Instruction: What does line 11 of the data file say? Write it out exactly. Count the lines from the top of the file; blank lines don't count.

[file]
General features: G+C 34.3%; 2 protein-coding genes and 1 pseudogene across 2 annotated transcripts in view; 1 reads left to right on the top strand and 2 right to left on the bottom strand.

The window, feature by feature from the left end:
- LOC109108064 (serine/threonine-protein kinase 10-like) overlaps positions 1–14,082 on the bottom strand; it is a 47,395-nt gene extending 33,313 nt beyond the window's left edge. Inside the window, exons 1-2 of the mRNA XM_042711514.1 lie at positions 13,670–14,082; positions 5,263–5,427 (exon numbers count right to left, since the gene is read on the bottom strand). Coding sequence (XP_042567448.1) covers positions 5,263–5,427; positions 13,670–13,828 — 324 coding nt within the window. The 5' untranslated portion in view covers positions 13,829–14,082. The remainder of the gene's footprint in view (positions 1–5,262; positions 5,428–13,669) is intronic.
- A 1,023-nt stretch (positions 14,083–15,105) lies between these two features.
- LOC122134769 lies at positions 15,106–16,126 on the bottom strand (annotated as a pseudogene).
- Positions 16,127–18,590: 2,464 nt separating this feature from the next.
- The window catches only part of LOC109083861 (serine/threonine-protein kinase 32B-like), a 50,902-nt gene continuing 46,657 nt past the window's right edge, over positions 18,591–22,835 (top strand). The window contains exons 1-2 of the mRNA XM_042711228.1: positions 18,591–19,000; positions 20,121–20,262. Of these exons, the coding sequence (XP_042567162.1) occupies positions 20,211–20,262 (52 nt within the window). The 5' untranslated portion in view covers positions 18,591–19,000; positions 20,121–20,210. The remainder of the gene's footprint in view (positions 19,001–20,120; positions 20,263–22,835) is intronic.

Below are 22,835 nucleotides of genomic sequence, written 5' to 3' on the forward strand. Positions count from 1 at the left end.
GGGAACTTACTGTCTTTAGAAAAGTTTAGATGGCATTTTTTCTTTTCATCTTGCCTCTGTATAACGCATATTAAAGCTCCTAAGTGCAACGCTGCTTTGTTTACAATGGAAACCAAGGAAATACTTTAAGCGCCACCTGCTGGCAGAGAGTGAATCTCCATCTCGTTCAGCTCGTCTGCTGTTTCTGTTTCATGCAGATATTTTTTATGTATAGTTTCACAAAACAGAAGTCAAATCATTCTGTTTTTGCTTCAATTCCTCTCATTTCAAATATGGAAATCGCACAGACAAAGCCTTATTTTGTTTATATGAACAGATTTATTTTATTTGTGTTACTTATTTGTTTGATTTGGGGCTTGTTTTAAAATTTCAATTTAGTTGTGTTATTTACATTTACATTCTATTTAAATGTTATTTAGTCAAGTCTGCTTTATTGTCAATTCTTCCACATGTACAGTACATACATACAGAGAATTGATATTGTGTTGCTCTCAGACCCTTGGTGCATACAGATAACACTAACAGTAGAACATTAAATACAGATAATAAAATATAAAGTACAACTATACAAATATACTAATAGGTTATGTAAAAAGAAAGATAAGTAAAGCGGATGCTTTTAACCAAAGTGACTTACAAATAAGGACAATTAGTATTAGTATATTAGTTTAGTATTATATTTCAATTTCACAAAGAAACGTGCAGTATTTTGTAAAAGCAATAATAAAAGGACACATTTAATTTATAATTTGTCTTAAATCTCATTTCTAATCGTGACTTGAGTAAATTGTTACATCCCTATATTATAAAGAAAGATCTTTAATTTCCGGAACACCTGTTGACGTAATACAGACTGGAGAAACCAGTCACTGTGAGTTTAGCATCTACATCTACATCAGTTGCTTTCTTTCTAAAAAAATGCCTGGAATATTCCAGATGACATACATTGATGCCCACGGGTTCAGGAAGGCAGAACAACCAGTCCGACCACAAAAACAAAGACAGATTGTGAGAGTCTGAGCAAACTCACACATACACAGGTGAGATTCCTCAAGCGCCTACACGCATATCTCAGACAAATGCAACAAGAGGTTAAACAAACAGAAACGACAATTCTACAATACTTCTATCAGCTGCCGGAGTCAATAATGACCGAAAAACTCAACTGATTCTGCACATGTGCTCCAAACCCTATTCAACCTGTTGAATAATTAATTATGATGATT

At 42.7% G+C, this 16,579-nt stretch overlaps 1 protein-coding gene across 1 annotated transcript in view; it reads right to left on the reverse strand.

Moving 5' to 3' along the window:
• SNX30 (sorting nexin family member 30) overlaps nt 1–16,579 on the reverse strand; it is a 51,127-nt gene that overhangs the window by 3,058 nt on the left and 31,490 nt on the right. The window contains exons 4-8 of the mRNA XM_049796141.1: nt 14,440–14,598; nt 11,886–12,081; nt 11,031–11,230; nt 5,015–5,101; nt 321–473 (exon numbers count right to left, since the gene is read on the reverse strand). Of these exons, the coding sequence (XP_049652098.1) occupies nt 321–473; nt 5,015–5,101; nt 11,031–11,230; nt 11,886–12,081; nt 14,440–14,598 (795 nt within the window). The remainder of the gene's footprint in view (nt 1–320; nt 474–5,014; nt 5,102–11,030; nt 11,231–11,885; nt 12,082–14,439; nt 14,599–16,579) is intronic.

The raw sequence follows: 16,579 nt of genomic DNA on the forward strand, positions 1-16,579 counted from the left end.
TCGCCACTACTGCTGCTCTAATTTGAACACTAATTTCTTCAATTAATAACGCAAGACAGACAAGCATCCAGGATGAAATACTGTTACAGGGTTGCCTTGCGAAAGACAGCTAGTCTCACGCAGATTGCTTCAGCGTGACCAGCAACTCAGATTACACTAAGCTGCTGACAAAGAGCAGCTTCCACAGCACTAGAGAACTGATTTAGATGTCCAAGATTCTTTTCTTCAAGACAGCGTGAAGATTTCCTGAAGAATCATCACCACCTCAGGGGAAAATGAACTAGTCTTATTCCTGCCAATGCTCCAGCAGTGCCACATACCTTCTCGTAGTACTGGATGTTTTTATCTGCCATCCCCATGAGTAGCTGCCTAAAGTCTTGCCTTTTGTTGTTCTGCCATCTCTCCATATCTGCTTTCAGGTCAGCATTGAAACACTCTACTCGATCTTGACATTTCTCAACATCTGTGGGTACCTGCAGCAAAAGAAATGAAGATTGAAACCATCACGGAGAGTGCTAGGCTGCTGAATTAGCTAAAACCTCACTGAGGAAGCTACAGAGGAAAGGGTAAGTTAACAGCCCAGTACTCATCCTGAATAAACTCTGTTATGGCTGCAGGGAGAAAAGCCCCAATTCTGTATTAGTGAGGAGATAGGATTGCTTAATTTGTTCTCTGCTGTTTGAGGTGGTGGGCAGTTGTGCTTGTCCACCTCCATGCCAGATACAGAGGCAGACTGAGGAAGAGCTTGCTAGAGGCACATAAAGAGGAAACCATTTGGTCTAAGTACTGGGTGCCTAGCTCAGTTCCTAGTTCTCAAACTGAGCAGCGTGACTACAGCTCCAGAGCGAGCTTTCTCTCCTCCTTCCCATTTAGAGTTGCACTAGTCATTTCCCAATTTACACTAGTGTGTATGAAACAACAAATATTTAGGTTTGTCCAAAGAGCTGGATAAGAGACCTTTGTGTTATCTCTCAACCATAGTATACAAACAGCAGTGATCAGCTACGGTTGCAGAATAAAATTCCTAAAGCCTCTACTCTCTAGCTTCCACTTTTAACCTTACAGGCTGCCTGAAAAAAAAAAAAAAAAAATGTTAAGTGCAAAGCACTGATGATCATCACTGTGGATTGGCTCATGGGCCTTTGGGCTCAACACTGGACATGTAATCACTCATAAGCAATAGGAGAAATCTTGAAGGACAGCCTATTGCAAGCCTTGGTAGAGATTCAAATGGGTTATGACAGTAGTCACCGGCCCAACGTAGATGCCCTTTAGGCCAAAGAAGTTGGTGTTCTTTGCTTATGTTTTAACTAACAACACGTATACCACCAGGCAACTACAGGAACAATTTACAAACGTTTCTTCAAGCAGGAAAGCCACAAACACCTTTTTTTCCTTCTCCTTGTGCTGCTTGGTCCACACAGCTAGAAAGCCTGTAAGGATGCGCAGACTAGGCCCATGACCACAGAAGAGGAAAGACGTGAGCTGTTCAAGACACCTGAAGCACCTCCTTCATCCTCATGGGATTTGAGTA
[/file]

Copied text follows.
Moving 5' to 3' along the window: